SUMMARY

A small and anatomically adaptive ambulatory electrocardiogram monitor includes a disposable ECG monitor that is applied in-clinic by a primary care provider, by the patient at home, or by other healthcare or lay individuals to record ECG data over an extended time period while the patient engages in activities of daily living. The shape of the ECG monitor is adapted to placement on women and large-chested individuals. The patient's upper thoracic region is evaluated, including determining what affect breast physiology will have on extended placement of the ECG monitor. The ECG monitor is placed on the patient's chest at midline in the upper portion of the intermammary cleft, covering the center third of the sternum and centered between the manubrium and the xiphoid process on the inferior border of the sternum. This unique location for ECG monitor application and the monitor's small size allow for a uniformity of applicability by minimally trained physicians or even lay individuals. Upon completion of monitoring, the patient delivers the disposable monitor to a reading service, along with encoded patient medical information and a diary recording the patient's subjective impressions contemporaneous to the monitoring, such as described in commonly-assigned U.S. Patent application, entitled “Computer-Implemented System And Method For Evaluating Ambulatory Electrocardiographic Monitoring of Cardiac Rhythm Disorders,” Ser. No. 12/901,461, filed Oct. 8, 2010, pending, the disclosure of which is incorporated by reference. A unique identifier assigned to the disposable monitor is also provided with the sealable envelope. The reading service interprets the ECG data and patient medical information and, where indications of a cardiac rhythm disorder or other health concern arise, an automated referral to a cardiac specialist, or other healthcare specialist, is made. The patient and his primary care provider are also informed.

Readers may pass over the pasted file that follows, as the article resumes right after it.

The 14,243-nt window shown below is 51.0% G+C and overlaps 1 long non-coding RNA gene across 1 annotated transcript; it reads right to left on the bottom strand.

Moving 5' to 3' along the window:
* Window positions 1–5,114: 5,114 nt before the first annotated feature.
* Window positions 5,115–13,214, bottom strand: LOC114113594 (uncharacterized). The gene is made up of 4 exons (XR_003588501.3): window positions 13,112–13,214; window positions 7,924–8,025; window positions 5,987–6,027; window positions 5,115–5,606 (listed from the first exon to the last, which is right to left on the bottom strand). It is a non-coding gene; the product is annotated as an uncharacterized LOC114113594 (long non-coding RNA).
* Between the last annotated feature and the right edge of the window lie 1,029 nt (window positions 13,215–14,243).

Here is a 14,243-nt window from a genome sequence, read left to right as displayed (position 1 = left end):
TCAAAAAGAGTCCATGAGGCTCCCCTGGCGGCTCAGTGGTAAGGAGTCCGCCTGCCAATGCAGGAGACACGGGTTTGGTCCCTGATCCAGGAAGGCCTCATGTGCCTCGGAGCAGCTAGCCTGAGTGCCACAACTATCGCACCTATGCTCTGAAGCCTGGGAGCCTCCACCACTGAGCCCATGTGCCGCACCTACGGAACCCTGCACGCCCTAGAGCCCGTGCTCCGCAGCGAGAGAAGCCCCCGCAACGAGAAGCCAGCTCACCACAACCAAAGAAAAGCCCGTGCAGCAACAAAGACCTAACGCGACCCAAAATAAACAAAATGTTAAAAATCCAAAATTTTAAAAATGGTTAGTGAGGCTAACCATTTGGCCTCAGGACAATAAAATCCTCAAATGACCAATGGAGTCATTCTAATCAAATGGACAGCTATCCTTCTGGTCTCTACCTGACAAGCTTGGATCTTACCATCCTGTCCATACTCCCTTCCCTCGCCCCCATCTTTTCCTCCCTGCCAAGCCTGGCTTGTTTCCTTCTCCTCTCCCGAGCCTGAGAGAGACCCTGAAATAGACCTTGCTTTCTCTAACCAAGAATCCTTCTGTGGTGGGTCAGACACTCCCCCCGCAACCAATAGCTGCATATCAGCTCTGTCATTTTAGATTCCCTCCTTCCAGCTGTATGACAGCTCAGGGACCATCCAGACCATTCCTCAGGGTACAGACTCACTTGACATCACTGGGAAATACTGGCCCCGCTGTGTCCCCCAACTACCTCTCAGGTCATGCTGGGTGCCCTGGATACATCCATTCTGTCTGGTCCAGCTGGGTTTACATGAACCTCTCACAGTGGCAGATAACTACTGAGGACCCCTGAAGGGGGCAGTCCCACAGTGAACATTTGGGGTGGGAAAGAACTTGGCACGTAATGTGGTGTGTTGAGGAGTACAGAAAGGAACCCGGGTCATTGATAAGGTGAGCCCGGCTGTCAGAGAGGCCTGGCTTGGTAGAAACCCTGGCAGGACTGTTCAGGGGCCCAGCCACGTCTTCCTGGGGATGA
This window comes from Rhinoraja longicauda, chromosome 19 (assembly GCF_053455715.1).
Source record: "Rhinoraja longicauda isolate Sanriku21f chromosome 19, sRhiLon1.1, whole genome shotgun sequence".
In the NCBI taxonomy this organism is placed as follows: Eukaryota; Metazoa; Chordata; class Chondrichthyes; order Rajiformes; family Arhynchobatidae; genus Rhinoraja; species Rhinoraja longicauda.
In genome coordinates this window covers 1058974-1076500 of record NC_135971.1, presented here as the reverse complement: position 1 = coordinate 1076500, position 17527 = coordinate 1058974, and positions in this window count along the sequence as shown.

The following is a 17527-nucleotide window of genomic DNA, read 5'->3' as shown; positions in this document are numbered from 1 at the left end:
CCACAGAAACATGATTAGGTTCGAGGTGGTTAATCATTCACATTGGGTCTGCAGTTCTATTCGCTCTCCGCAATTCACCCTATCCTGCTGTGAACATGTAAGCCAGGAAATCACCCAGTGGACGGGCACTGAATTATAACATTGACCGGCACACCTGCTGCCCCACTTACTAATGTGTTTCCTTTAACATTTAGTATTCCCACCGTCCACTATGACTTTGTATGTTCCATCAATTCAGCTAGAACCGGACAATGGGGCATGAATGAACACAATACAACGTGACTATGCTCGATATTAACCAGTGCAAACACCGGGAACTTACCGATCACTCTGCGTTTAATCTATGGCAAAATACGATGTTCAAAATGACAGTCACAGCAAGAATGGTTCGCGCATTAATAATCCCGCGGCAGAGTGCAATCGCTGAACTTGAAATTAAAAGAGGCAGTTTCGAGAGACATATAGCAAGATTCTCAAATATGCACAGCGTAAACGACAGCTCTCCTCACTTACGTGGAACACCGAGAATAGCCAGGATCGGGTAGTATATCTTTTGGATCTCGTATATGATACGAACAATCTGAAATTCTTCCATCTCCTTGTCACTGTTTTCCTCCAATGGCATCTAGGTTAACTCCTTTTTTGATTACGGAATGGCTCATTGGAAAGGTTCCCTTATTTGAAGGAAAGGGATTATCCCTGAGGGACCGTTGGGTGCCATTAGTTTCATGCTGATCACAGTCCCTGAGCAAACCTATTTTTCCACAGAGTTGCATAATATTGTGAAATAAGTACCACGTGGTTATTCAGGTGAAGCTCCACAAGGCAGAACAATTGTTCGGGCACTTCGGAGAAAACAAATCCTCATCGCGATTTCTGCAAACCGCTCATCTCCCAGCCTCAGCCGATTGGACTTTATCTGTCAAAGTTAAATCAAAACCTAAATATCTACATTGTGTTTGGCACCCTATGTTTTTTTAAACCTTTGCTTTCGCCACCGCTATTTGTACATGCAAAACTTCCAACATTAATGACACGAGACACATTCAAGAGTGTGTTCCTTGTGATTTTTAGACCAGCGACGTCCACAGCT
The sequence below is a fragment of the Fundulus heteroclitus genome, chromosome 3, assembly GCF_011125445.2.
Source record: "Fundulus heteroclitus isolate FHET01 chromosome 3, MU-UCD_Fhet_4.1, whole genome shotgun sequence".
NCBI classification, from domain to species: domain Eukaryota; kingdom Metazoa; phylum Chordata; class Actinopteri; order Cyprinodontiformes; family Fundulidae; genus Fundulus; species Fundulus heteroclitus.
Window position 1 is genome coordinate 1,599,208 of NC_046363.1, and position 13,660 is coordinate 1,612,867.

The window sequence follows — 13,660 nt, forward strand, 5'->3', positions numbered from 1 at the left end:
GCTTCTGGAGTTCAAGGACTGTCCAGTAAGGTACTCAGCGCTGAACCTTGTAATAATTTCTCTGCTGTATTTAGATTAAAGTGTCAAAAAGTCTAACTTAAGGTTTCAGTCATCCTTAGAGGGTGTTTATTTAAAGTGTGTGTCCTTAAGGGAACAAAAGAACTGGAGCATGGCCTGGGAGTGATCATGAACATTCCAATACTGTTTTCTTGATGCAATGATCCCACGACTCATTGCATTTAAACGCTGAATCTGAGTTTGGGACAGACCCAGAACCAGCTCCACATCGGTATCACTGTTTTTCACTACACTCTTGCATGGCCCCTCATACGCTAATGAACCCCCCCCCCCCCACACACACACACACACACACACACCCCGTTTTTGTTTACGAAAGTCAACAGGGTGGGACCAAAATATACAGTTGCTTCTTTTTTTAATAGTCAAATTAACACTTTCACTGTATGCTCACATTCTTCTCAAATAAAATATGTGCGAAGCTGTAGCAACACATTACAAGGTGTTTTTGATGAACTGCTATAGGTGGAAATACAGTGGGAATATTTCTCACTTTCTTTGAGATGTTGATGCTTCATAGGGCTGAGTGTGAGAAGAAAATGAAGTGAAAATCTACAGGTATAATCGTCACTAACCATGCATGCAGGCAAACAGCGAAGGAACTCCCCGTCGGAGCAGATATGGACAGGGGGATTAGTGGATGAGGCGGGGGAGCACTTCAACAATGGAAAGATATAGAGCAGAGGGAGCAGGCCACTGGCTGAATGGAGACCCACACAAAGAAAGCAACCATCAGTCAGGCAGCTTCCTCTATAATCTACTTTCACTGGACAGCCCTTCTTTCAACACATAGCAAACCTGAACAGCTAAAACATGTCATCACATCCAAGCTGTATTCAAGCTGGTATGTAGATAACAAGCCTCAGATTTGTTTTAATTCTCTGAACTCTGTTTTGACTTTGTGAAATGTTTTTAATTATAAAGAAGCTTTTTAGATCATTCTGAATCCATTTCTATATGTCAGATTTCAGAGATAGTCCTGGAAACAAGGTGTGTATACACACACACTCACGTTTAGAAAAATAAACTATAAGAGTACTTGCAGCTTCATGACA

One embodiment provides an ambulatory electrocardiographic (ECG) monitor with a jumpered sensing electrode and method of use for female and large-girthed patients. Self-powered ECG sensing circuitry is fully enclosed in a housing that provides electrode connection receptacles on a bottom surface of the housing. A flexible and stretchable electrode mounting panel having an elongated shape is provided with a layer of skin adhesive on a skin contacting surface. A standoff pad sized smaller than the electrode mounting panel is provided and defines an opening. The standoff pad is placed between the bottom surface of the housing and the electrode mounting panel with one of the electrode connection receptacles positioned within the opening. Sensing electrodes are mounted on opposite ends of the mounting panel. Each sensing electrode includes an electrode pad facing the skin contacting surface and an oppositely-facing electrode connection plug. Each connection plug is removably and pivotably couplable into the connection receptacles. A jumper wire assembly includes a jumper connection plug electrically connected to a jumper connection receptacle. The jumper connection plug is removably and pivotably couplable into the connection receptacles and the jumper connection receptacle is removably and pivotably couplable into the connection plugs on the mounting panel opposite from the standoff pad.